In> Limit(h,0) (Sin(x+h)Sin(x))/h
Cos( x )
In> Taylor(x,0,5)ArcSin(x)
3 5
x 3 * x
x +  + 
6 40
In> InverseTaylor(x,0,5)Sin(x)
5 3
3 * x x
 +  + x
40 6
In> Integrate(x,a,b)Ln(x)+x
2 / 2 \
b  a 
b * Ln( b )  b +    a * Ln( a )  a +  
2 \ 2 /
In> Integrate(x)1/(x^21)
Ln( 2 * ( x  1 ) ) Ln( 2 * ( x + 1 ) )
   + C38
2 2
In> Integrate(x)Sin(a*x)^2*Cos(b*x)
Sin( b * x ) Sin( 2 * x * a + b * x )
   
2 * b 4 * ( 2 * a + b )
Sin( 2 * x * a  b * x )
 + C39
4 * ( 2 * a  b )
In> OdeSolve(y''==4*y)
C193 * Exp( 2 * x ) + C195 * Exp( 2 * x )
Solving systems of equations has been implemented using a generalized Gaussian
elimination scheme:
In> Solve( {x+y+z==6, 2*x+y+2*z==10, \
In> x+3*y+z==10}, \
In> {x,y,z} ) [1]
Out> {4z,2,z};
(The solution of this underdetermined system is returned as a vector, so $x=4z$, $y=2$, and $z$ remains arbitrary.)
A small theorem prover [B86] using a resolution principle is offered:
In> CanProve(P Or (Not P And Not Q))
Not( Q ) Or P
In> CanProve(a > 3 And a < 2)
False
Various exact and arbitraryprecision numerical algorithms have been
implemented:
In> N(1/7,40); // evaluate to 40 digits
Out> 0.1428571428571428571428571428571428571428;
In> Decimal(1/7); // obtain decimal period
Out> {0,{1,4,2,8,5,7}};
In> N(LnGamma(1.234+2.345*I)); // gammafunction
Out> Complex(2.13255691127918,0.70978922847121);
Various domainspecific expression simplifiers are available:
In> RadSimp(Sqrt(9+4*Sqrt(2)))
Sqrt( 8 ) + 1
In> TrigSimpCombine(Sin(x)^2+Cos(x)^2)
1
In> TrigSimpCombine(Cos(x/2)^2Sin(x/2)^2)
Cos( x )
In> GcdReduce((x^2+2*x+1)/(x^21),x)
x + 1

x  1
Univariate polynomials are supported in a dense representation,
and multivariate polynomials in a sparse representation:
In> Factor(x^6+9*x^5+21*x^45*x^354*x^212*x+40)
3 2
( x + 2 ) * ( x  1 ) * ( x + 5 )
In> Apart(1/(x^2x2))
1 1
  
3 * ( x  2 ) 3 * ( x + 1 )
In> Together(%)
9

2
9 * x  9 * x  18
In> Simplify(%)
1

2
x  x  2
Various "syntactic sugar" functions are defined to more easily enter
expressions:
In> Ln(x*y) /: { Ln(_a*_b) < Ln(a) + Ln(b) }
Ln( x ) + Ln( y )
In> Add(x^(1 .. 5))
2 3 4 5
x + x + x + x + x
In> Select("IsPrime", 1 .. 15)
Out> {2,3,5,7,11,13};
Groebner bases [GG99] have been implemented:
In> Groebner({x*(y1),y*(x1)})
/ \
 x * y  x 
 
 x * y  y 
 
 y  x 
 
 2 
 y  y 
\ /
(From this it follows that $ x = y $, and $ x^2 = x $ so $ x $ is $ 0 $ or $ 1 $.)
Symbolic inverses of matrices:
In> Inverse({{a,b},{c,d}})
/ \
 / d \ / ( b ) \ 
       
 \ a * d  b * c / \ a * d  b * c / 
 
 / ( c ) \ / a \ 
       
 \ a * d  b * c / \ a * d  b * c / 
\ /
This list of features is not exhaustive.
Interface
Currently, {Yacas} is primarily a textoriented application with interactive
interface through the text console. Commands are entered and evaluated line by
line; files containing longer code may be loaded and evaluated. A "notebook"
interface under the GNU Emacs editor is available. There is also an experimental
graphical interface ({proteus}) for Unix and Windows environments.
Debugging facilities are implemented, allowing to trace execution of a
function, trace application of a given rule pattern, examine the stack when
recursion did not terminate, or an online debugger from the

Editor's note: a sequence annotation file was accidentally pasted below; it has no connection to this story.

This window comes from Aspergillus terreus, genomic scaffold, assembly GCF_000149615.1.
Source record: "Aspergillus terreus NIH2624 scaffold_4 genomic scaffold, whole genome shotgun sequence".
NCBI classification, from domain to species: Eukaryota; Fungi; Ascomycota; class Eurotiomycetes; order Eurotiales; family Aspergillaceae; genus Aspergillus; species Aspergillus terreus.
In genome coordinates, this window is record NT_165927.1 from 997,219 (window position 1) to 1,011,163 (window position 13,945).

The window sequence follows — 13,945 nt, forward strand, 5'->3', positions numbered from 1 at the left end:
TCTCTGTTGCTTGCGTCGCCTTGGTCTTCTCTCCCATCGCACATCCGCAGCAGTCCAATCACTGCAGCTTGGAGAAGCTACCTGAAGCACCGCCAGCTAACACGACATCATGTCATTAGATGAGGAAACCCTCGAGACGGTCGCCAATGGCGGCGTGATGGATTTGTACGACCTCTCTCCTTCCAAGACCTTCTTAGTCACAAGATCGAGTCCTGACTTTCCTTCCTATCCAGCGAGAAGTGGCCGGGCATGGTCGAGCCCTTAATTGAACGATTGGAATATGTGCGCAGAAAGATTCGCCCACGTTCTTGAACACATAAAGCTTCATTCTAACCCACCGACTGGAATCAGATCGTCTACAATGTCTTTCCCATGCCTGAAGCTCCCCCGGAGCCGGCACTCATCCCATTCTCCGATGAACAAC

command line. An experimental debug version of the {Yacas}
executable that provides more detailed information can be compiled.
Documentation
The documentation for the {Yacas} is extensive and is actively updated, following
the development of the system. Documentation currently consists of two tutorial
guides (user's introduction and programmer's introduction), a collection of
essays that describe some advanced features in more detail, and a full
reference manual.
{Yacas} currently comes with its own document formatting module that allows
maintenance of documentation in a special plain text format with a minimal
markup.
This text format is automatically converted to HTML, $LaTeX$, PostScript and
PDF formats. The HTML version of the documentation is hyperlinked and is used
as online help available from the {Yacas} prompt.
Future plans
The longterm goal for {Yacas} is to become an industrialstrength CAS and to
remain a flexible research tool for easy prototyping of various methods of
symbolic calculations. {Yacas} is meant to be a repository and a
testbed for such algorithm prototypes.
The plugin facility will be extended in the future, so that a rich set of extra
additional libraries (especially free software libraries), systemspecific as
well as mathematicsoriented, should be loadable from the {Yacas} system. The
issue of speed is also continuously being addressed.
References
[ASU86] A. Aho, R. Sethi and J. Ullman, <i>Compilers (Principles, Techniques and Tools)</i>, AddisonWesley, 1986.
[B86] I. Bratko, <i>Prolog (Programming for Artificial Intelligence)</i>, AddisonWesley, 1986.
[BN98] F. Baader and T. Nipkow, <i>Term rewriting and all that</i>, Cambridge University Press, 1998.
[C86] G. Cooperman, <i>A semantic matcher for computer algebra</i>, in Proceedings of the symposium on symbolic and algebraic computation (1986), Waterloo, Ontario, Canada (ACM Press, NY).
[F90] R. Fateman, <i>On the design and construction of algebraic manipulation systems</i>, also published as: ACM Proceedings of the ISSAC90, Tokyo, Japan.
[GG99] J. von zur Gathen and J. Gerhard, <i>Modern Computer Algebra</i>, Cambridge University Press, 1999.
[K98] D. Knuth, <i>The Art of Computer Programming (Volume 2, Seminumerical Algorithms)</i>, AddisonWesley, 1998.
[TATA99] H. Comon, M. Dauchet, R. Gilleron, F. Jacquemard, D. Lugiez, S. Tison, and M. Tommasi, <i>Tree Automata Techniques and Applications</i>, 1999, online book: <*http://www.grappa.univlille3.fr/tata*>
[W96] S. Wolfram, <i>The Mathematica book</i>, Wolfram Media, Champain, 1996.
[WH89] P. Winston and B. Horn, <i>LISP</i>, AddisonWesley, 1989.